All building owners were OK’d to move their buildings off the property at a special HDC meeting Monday night. But as for moving them back onto property in the Historic District, that was not allowed.
Dejon Delights will move to the space between Ellis Hubbard’s old house and the barracks on Fourth Avenue behind Skagway Hardware.
Frank Deramo, co-owner of the Popcorn Wagon, The Unexpected and The Annex, was told he could not move The Unexpected to a site between the Pantheon and the Mountain Shop on Fourth Avenue, because the meeting was only for permission to move it off the site, and he would have to apply to the HDC to move it back.
Sue Deramo said, “That means we have to move the buildings to where we can’t make money, so essentially the buildings are trash.”
Frank Deramo described the chain of events as a “hostile takeover.”
HDC member Nancy Schave urged the commission to look at preventing large buildings from taking over the Historic District.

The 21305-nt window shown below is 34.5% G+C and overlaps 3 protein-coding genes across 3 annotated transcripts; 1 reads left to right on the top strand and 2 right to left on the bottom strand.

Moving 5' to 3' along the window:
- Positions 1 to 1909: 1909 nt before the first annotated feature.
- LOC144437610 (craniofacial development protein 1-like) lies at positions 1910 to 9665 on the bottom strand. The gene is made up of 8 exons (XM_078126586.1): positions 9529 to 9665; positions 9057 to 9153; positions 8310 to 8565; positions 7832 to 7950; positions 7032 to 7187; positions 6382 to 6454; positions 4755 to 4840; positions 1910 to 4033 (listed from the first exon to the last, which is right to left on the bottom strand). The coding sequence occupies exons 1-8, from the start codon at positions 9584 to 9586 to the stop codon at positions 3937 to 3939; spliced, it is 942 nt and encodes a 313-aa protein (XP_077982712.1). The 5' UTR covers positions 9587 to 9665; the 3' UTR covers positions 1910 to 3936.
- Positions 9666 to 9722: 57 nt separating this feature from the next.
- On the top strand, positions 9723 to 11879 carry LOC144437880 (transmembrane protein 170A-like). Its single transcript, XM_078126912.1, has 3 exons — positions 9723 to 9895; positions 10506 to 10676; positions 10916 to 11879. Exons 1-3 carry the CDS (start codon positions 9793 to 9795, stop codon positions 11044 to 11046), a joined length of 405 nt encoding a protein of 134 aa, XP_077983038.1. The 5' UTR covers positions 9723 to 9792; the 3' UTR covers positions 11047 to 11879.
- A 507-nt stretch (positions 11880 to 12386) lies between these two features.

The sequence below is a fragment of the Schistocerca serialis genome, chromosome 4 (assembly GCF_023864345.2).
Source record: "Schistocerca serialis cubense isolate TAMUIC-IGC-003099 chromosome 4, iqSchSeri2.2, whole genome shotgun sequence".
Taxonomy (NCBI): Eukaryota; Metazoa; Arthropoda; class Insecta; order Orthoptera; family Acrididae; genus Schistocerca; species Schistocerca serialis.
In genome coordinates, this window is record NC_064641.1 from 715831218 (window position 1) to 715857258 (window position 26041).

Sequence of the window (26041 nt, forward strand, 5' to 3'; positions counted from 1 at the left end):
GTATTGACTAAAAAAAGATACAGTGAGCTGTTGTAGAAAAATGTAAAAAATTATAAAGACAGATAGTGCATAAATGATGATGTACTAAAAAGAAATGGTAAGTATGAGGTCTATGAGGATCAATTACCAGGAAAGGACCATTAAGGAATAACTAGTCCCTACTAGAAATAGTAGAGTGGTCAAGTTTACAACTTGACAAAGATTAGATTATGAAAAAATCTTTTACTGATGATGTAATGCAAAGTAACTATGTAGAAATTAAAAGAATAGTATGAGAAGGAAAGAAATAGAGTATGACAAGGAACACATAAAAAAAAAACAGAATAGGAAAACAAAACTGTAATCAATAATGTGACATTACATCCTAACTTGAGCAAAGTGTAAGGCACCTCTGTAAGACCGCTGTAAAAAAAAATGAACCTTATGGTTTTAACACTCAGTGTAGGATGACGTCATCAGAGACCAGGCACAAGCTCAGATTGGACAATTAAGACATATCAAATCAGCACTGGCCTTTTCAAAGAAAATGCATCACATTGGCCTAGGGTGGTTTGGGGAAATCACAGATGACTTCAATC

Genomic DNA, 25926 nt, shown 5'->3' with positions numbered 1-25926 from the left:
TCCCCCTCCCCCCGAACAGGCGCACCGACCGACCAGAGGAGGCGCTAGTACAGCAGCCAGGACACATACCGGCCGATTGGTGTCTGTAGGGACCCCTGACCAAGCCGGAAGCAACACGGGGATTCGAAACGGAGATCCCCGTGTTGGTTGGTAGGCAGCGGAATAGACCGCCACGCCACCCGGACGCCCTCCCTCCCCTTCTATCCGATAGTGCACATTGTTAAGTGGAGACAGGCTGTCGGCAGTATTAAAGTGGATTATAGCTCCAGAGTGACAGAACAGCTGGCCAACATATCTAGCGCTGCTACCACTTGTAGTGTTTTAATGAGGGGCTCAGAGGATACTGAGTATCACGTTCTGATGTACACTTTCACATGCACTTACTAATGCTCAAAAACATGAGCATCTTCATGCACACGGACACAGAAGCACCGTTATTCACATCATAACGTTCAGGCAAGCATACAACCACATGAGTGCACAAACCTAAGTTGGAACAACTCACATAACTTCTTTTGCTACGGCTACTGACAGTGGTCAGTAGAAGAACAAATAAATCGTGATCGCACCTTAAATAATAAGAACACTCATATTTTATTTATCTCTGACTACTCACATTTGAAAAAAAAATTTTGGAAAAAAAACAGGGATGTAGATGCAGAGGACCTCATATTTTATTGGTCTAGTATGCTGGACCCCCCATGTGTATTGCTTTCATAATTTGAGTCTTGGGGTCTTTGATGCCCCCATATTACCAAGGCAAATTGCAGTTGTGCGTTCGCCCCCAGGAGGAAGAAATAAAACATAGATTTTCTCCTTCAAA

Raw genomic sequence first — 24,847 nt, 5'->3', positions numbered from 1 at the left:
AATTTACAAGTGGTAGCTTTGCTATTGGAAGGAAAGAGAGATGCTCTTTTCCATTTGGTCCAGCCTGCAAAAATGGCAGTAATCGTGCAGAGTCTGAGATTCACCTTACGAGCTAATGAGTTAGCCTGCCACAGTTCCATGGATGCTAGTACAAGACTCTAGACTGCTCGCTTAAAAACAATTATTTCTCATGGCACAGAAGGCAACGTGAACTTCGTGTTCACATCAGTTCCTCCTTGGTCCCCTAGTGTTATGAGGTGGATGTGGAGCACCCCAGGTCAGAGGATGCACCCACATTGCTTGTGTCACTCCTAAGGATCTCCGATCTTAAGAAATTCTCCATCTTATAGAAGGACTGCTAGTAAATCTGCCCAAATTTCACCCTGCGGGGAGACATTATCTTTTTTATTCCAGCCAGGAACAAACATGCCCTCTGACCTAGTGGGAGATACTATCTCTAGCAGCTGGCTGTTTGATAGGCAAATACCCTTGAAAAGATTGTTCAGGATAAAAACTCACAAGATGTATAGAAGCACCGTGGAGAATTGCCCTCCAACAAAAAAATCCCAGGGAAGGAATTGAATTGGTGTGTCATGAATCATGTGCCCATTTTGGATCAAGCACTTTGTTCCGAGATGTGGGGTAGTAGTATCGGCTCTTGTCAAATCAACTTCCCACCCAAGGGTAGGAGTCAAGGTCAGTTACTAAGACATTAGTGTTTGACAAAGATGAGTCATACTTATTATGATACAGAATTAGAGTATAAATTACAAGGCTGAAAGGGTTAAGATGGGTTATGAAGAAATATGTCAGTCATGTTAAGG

Chair Casey McBride said the cribs would never have been allowed on Broadway during the gold rush and that they were in alleys or over on Alaska Street.
The next day, McBride said the commission would sit down this winter and try to hammer out some refinements that would see large buildings required to have separate, distinct fronts.
By phone, Moe said, and she wanted to make it clear it was in jest, “The ‘hostile takeover’ will not be complete until the property is empty again.”


Kyle Mulvihill powers to the tape for his second straight SE cross-country title. Coach Gary Trozzo is in the background. Click here for X-C race coverage. Andrew Krueger, Juneau Empire

City’s vehicle resolution goes to Legislature
Aimed at giving seasonal workers temporary permits

Saying that it may be non-controversial in a Legislative session where many are facing election, City Manager Bob Ward said it just may pass.
A resolution to the state, proposed by Councilmember Michael Catsi, to address the vehicle registration and licensing problem of seasonals in Alaska, was passed unanimously by the City Council at its Sept. 18 regular meeting.
For years seasonals have complained that the state’s requirement that they register their vehicles within 10 days of gaining employment and change their driver’s licenses to Alaska has left them legally vulnerable and in limbo with their insurance policies and causes problems at border crossings.